Why are wind instruments made out of what they’re made out of?

The way instruments in the orchestra look has become such a standard thing that any changes would be instantly noticed as quite odd. Woodwind instruments are made out of a variety of different materials for the purposes of best suiting their sound and their construction. Tradition plays a part, but is often less important. But what led these materials to be used, and what exactly do they do to the sound?
Most wind instruments, such as the oboe, clarinet, flute and recorder were traditionally made from boxwood, a very light wood that was relatively easy to come by in the 18th century. Since this time, these instruments have been changed to be made out of grenadilla, resin, metal and plastic. While partly to do with manufacturing advances, since cast resin and plastic weren’t an option in the classical period, most of the change in construction has been to change the sound.Nicola Boud with a classical boxwood clarinet, from the Halcyon Ensemble website

To demonstrate this, only a small physical example is necessary. A metal tube struck with a stick will produce a long ringing tone in comparison to wood, both because the hard nature of the tubing makes the air inside and around it more likely to rebound and reverberate rather than losing it’s sound energy, and because it’s naturally a property of metals to be sonorous(produce a ringing sound when struck). Similarly, looking at wood, if you hit a hard hollow log with a stick, it will produce a brighter(albeit still wooden) sound than if you hit a soft or rotting hollow log with a stick. This is because the log is acting as a reverberating chamber, and if it is made of hard wood, the soundwaves in the air inside will more likely be able to produce a louder sound because less of their kinetic energy(which is what sound is) would be lost hitting the hard wood when they bounce around inside. Similarly, a softer wood would absorb more of the sound waves’ energy as they bounce around.

Any wind instrument acts as it’s own reverberation chamber, unlike string instruments, in which the body is a specially made cavity for this purpose. In wind instruments, this means generally that more projection and volume can be gained by using hard woods such as grenadilla, and most wind instruments are made from this today. An exception to this is the bassoon, which uses maple. Still a relatively hard wood, this can be seen as something of a compromise in giving the bassoon a gentler sound. Tradition here also plays a part, but material is possibly slightly less of a factor in bassoons because almost half of the tubing inside the instrument is covered with a hard rubber coating to prevent damage from moisture(this is just from the research I have done, I might be wrong, if there are any bassoonists who know better I’m very curious and would love to hear from you!). The change in dynamics between instruments of different eras is easily seen if you hear the difference between modern and classical flutes. In fact, it is often a difficulty of flautists playing period instruments to be heard over their accompaniment!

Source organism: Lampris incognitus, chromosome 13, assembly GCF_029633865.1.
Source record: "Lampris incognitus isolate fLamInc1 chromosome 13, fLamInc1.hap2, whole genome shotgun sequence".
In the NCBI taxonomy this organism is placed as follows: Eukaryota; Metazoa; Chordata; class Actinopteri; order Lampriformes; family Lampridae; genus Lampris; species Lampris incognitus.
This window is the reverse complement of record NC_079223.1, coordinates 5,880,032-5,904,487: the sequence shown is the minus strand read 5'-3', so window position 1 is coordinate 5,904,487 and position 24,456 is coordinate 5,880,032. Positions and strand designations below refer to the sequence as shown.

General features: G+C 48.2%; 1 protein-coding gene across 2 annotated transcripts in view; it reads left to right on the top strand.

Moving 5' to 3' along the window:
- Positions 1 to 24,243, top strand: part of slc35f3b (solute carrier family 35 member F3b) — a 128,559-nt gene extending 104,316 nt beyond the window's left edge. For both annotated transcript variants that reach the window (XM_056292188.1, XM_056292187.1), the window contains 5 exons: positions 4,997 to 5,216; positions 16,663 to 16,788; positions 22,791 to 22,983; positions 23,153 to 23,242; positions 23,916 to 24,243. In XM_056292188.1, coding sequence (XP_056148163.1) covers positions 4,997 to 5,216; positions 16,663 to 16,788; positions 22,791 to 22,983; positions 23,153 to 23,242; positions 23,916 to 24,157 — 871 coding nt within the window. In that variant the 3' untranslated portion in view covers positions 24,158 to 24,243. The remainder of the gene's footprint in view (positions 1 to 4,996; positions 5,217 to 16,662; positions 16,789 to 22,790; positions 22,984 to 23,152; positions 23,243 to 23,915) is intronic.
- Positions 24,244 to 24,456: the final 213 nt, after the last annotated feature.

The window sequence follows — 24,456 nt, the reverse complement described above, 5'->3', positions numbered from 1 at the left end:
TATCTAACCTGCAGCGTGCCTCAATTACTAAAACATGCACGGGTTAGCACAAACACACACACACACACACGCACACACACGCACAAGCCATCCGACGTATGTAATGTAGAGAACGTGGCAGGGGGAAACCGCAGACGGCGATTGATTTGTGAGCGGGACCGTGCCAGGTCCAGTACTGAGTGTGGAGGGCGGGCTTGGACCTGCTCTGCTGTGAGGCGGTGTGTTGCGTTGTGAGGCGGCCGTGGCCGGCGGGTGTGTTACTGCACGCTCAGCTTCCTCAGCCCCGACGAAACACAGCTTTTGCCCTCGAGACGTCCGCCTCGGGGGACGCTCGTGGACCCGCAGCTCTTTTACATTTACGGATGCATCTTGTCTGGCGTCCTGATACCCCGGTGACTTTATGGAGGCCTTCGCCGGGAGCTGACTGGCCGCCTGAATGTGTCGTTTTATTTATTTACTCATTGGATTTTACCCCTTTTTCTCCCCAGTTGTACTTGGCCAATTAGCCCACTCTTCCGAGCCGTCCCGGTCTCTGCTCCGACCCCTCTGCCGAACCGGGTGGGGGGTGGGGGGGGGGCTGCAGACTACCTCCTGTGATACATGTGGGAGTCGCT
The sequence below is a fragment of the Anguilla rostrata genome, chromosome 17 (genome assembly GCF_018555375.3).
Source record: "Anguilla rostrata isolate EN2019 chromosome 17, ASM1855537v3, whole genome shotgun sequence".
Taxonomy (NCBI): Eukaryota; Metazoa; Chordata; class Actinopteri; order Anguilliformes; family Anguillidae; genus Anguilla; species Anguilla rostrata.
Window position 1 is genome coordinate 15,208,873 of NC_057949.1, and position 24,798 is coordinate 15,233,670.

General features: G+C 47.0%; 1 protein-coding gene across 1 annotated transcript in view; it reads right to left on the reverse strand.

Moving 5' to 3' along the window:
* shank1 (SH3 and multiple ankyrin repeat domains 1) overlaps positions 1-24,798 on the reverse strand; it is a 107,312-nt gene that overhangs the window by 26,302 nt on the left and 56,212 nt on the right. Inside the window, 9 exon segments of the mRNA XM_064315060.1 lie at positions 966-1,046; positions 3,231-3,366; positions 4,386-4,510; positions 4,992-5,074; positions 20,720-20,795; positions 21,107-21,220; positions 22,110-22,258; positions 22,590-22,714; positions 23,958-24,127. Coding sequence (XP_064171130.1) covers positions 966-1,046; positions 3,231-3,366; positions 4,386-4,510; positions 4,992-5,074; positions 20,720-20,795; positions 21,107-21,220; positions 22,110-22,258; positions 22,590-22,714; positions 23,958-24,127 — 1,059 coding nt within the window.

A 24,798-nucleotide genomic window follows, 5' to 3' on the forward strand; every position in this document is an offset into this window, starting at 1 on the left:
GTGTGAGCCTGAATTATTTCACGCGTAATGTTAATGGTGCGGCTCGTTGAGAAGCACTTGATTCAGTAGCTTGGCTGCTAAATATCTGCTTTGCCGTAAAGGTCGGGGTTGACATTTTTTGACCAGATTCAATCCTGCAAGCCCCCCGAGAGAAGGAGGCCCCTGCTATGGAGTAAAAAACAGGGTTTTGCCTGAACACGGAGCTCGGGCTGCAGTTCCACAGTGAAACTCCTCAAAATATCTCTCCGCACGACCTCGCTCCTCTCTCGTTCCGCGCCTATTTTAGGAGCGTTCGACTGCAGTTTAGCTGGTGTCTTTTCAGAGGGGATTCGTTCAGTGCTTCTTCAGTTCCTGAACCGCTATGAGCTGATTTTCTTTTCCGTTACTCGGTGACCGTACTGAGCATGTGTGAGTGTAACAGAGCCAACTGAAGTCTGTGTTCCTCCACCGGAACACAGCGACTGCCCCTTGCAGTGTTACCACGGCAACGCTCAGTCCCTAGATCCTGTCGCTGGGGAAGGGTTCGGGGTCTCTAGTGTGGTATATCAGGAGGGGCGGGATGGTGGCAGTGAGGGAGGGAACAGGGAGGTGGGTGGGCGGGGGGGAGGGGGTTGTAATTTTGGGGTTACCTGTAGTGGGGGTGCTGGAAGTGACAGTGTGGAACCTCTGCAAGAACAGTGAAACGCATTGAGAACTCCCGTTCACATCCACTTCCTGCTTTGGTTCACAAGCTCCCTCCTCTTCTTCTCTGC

oboe

A classical oboe. Note the boxwood construction which would probably not easily support the complex key mechanisms on the modern oboe

If a hard substance like metal would give the best projection, why aren’t all wind instruments made out of metal like the flute? Manufacturing and the tone people have grown attached to plays a part. Saxophones’ huge sound comes from both their conical bore and their brass creation, brass being an alloy known for it’s sonority. But the dark, rich tone of the clarinet is in part due to it’s wooden body, and the fullness of the oboe likewise. Grenadilla is a relatively rare wood only growing around the equator and is much easier to aquire now than it was in the 1700s. One of the reasons that flutes made the early jump to metal was that is was easier to manufacture a straight metal tube to hold all the pins required for keywork when keys became more complex. For clarinets and oboes, this posed less of a problem because grenadilla if treated properly was much stronger than boxwood, and by this point keywork had changed to be more suitable on wood anyway. Also, the subtle changes in the way the bore tapers in clarinet and oboes was easier to spin out of wood than metal, at least in this time period. Despite this, metal clarinets, bassoons, and oboes have all been made, but none really gained popularity, as they went against the established construction and established sound.

I apologize if this article has been a bit ‘heavier’ than the last few, but it’s not easy to summarise development of woodwind instruments over 300 years all that succinctly. But hopefully it’s shed a little bit of light on why things are made as they are. If anyone is interested in the acoustics of instruments, a page about this can be found at the UNSW page here, and it explains all terminology in good and understandable detail. If there are any questions about this topic, I’ll be happy to try and answer them

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